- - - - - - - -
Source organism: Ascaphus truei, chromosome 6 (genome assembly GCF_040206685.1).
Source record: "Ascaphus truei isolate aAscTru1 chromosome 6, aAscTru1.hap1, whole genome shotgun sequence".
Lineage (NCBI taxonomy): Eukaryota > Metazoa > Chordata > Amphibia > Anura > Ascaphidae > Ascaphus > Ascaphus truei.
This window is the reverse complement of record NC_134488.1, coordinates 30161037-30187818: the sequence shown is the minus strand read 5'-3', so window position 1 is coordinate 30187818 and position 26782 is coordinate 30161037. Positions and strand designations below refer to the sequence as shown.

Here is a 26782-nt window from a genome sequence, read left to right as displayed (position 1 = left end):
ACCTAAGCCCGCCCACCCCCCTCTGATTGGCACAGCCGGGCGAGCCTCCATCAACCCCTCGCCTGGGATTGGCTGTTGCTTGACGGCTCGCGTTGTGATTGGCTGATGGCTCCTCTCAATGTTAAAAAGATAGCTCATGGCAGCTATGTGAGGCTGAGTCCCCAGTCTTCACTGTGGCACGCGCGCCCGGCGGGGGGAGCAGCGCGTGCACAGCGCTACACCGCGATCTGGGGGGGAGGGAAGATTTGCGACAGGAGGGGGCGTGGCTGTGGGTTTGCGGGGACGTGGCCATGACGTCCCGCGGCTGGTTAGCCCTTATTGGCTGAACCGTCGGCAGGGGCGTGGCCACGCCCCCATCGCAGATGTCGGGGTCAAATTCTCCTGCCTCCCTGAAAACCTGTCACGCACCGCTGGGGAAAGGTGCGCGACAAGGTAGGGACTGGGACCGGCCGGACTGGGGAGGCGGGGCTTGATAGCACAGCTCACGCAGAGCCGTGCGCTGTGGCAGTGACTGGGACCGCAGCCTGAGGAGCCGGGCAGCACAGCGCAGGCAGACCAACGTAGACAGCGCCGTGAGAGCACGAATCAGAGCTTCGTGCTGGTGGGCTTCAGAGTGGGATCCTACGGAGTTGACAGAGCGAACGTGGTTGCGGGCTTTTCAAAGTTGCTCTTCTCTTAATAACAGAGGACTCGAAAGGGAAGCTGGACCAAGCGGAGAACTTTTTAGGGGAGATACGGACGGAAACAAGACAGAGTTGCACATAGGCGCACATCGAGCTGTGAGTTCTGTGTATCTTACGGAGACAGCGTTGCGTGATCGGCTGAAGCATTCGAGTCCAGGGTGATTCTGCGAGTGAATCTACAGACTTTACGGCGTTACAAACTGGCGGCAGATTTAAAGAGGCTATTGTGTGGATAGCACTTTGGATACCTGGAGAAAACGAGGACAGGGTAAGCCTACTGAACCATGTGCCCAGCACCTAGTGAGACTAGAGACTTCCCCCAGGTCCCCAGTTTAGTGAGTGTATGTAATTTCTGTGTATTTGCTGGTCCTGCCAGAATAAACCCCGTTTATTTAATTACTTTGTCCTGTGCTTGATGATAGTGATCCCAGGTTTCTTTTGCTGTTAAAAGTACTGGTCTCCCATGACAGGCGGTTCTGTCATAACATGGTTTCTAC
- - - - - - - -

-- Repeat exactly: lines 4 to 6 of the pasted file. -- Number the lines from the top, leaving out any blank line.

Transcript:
This window is the reverse complement of record NC_134488.1, coordinates 30161037-30187818: the sequence shown is the minus strand read 5'-3', so window position 1 is coordinate 30187818 and position 26782 is coordinate 30161037. Positions and strand designations below refer to the sequence as shown.

Here is a 26782-nt window from a genome sequence, read left to right as displayed (position 1 = left end):
ACCTAAGCCCGCCCACCCCCCTCTGATTGGCACAGCCGGGCGAGCCTCCATCAACCCCTCGCCTGGGATTGGCTGTTGCTTGACGGCTCGCGTTGTGATTGGCTGATGGCTCCTCTCAATGTTAAAAAGATAGCTCATGGCAGCTATGTGAGGCTGAGTCCCCAGTCTTCACTGTGGCACGCGCGCCCGGCGGGGGGAGCAGCGCGTGCACAGCGCTACACCGCGATCTGGGGGGGAGGGAAGATTTGCGACAGGAGGGGGCGTGGCTGTGGGTTTGCGGGGACGTGGCCATGACGTCCCGCGGCTGGTTAGCCCTTATTGGCTGAACCGTCGGCAGGGGCGTGGCCACGCCCCCATCGCAGATGTCGGGGTCAAATTCTCCTGCCTCCCTGAAAACCTGTCACGCACCGCTGGGGAAAGGTGCGCGACAAGGTAGGGACTGGGACCGGCCGGACTGGGGAGGCGGGGCTTGATAGCACAGCTCACGCAGAGCCGTGCGCTGTGGCAGTGACTGGGACCGCAGCCTGAGGAGCCGGGCAGCACAGCGCAGGCAGACCAACGTAGACAGCGCCGTGAGAGCACGAATCAGAGCTTCGTGCTGGTGGGCTTCAGAGTGGGATCCTACGGAGTTGACAGAGCGAACGTGGTTGCGGGCTTTTCAAAGTTGCTCTTCTCTTAATAACAGAGGACTCGAAAGGGAAGCTGGACCAAGCGGAGAACTTTTTAGGGGAGATACGGACGGAAACAAGACAGAGTTGCACATAGGCGCACATCGAGCTGTGAGTTCTGTGTATCTTACGGAGACAGCGTTGCGTGATCGGCTGAAGCATTCGAGTCCAGGGTGATTCTGCGAGTGAATCTACAGACTTTACGGCGTTACAAACTGGCGGCAGATTTAAAGAGGCTATTGTGTGGATAGCACTTTGGATACCTGGAGAAAACGAGGACAGGGTAAGCCTACTGAACCATGTGCCCAGCACCTAGTGAGACTAGAGACTTCCCCCAGGTCCCCAGTTTAGTGAGTGTATGTAATTTCTGTGTATTTGCTGGTCCTGCCAGAATAAACCCCGTTTATTTAATTACTTTGTCCTGTGCTTGATGATAGTGATCCCAGGTTTCTTTTGCTGTTAAAAGTACTGGTCTCCCATGACAGGCGGTTCTGTCATAACATGGTTTCTAC